It’s amazing how much we become attached to places.
When word came Monday that Tupelo had taken a direct hit from a tornado I, like most everyone else who heard the news, was concerned and curious about the extent of the damage and whether it had cost anyone their life.
We all feel that empathy for those who have been through some type of disaster but, let’s face it, human nature keeps us a little detached from the event unless we have some direct connection to it.
For example, we can all commiserate with those associated with the recent Malaysian Airlines or South Korean ferry tragedies but unless we’re personally touched by such calamities it’s a detached empathy.
It wasn’t until updates about the areas of Tupelo hit by Monday’s storm began to trickle in that my concern and curiosity about the event began to strike a deeper chord. That’s because one of the area’s hardest hit by the storm was my home for almost 20 years, the Joyner neighborhood, more specifically Clayton Avenue where my wife and I lived before moving to Oxford about 10 years ago.
That house, in one of the city’s oldest neighborhoods with streets lined with trees some older than the houses themselves, was where I fought many a losing war with squirrels, survived the two-week blackout of the Great Ice Storm of the ’90s and birthed many of these columns.
So I hitched a ride Tuesday with a colleague and fellow Oxonian who was going to Tupelo to report on the damage for Mississippi Public Radio. I wanted to see for myself whether my old home had survived.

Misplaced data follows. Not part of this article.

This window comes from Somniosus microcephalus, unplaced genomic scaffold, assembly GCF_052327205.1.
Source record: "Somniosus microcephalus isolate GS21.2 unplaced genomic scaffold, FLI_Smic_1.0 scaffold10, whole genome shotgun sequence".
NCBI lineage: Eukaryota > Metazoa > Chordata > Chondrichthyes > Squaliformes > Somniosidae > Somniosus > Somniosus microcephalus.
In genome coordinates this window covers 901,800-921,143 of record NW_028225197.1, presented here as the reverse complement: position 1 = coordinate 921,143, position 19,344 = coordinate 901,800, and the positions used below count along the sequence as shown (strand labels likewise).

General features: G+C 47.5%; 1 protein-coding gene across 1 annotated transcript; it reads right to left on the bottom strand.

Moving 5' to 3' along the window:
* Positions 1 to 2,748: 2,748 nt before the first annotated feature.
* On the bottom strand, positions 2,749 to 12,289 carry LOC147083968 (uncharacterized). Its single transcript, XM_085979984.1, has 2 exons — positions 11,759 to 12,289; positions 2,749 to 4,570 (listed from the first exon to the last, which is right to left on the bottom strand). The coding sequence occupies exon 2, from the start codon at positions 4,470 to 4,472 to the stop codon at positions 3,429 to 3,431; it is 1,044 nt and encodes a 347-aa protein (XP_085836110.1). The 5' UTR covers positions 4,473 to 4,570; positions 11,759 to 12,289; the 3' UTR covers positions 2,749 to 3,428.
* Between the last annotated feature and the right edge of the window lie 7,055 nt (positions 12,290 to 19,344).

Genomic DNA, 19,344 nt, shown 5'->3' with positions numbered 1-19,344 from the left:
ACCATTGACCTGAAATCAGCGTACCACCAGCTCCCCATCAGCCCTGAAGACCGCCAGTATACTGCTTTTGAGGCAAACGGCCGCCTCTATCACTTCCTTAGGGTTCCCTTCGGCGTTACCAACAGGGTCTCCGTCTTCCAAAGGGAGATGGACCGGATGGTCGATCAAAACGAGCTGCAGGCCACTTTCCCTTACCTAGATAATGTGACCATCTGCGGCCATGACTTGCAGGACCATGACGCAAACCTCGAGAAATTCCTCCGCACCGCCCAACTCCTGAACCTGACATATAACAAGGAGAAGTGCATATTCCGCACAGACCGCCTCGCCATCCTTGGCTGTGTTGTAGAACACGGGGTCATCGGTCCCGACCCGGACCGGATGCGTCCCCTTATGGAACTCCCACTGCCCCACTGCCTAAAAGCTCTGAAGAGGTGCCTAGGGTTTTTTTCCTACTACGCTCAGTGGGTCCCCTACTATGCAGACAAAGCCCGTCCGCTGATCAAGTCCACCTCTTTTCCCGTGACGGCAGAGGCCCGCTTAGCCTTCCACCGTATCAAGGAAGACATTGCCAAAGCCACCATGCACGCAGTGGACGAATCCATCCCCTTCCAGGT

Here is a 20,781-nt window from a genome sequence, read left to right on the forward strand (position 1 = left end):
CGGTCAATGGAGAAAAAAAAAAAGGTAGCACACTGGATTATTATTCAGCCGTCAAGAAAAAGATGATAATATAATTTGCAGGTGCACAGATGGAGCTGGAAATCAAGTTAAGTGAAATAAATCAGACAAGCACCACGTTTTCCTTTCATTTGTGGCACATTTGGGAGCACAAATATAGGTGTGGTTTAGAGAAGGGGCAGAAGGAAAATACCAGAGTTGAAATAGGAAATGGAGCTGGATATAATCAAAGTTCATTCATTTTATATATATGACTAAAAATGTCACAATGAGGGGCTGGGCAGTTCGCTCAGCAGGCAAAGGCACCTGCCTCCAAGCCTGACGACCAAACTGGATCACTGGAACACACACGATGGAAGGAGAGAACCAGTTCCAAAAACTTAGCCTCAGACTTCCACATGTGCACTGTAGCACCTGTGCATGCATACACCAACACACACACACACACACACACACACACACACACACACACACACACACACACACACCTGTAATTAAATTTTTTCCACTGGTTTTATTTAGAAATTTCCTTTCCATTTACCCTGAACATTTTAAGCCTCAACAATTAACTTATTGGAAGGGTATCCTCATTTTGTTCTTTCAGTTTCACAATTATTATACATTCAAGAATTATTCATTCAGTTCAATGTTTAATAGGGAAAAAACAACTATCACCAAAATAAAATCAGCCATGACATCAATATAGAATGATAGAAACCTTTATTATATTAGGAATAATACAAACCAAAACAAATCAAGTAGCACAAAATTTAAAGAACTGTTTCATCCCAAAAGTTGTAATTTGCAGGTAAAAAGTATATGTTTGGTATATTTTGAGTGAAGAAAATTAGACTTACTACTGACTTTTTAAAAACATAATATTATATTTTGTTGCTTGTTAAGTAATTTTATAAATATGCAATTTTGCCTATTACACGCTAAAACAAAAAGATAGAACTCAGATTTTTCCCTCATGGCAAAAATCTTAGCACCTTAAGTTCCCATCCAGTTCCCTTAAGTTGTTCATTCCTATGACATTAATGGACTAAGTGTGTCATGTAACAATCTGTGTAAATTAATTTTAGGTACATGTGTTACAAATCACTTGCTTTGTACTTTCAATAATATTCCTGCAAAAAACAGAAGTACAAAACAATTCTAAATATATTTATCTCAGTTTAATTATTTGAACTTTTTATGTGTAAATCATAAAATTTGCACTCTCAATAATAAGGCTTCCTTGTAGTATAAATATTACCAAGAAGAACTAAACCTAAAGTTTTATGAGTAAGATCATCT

When we arrived and pulled up on Country Club Road and parked at St. Luke’s, I couldn’t believe the devastation. It wasn’t as bad as I had imagined it, it was much worse.
Those huge oaks snapped in half and crushing homes, some of them in complete rubble.
As we eventually made our way down Clayton Avenue over downed power lines and branches, past growing piles of debris and dodging power and roofing company trucks, I tried to brace myself for the worst.
Then I saw it, my old, gray house. While many of the huge trees that surrounded it had given up and fallen, the house itself appeared untouched and the front porch light was on, meaning its new owners even had electricity when most of the neighborhood didn’t.
One of the things I kept hearing from people as we walked through the devastated area Tuesday talking to some of my old neighbors was, “It’s stuff, it’s just stuff,” referring to the loss of material things but not loved ones.
While I wholeheartedly agree with that attitude, I look at some of the houses that will never be the same again and have to say that sometime a house is more than just a house. Sometimes it’s a home. And I’m glad my old one is still there.
Marty Russell writes a Wednesday column for the Daily Journal. He can be reached at firstname.lastname@example.org.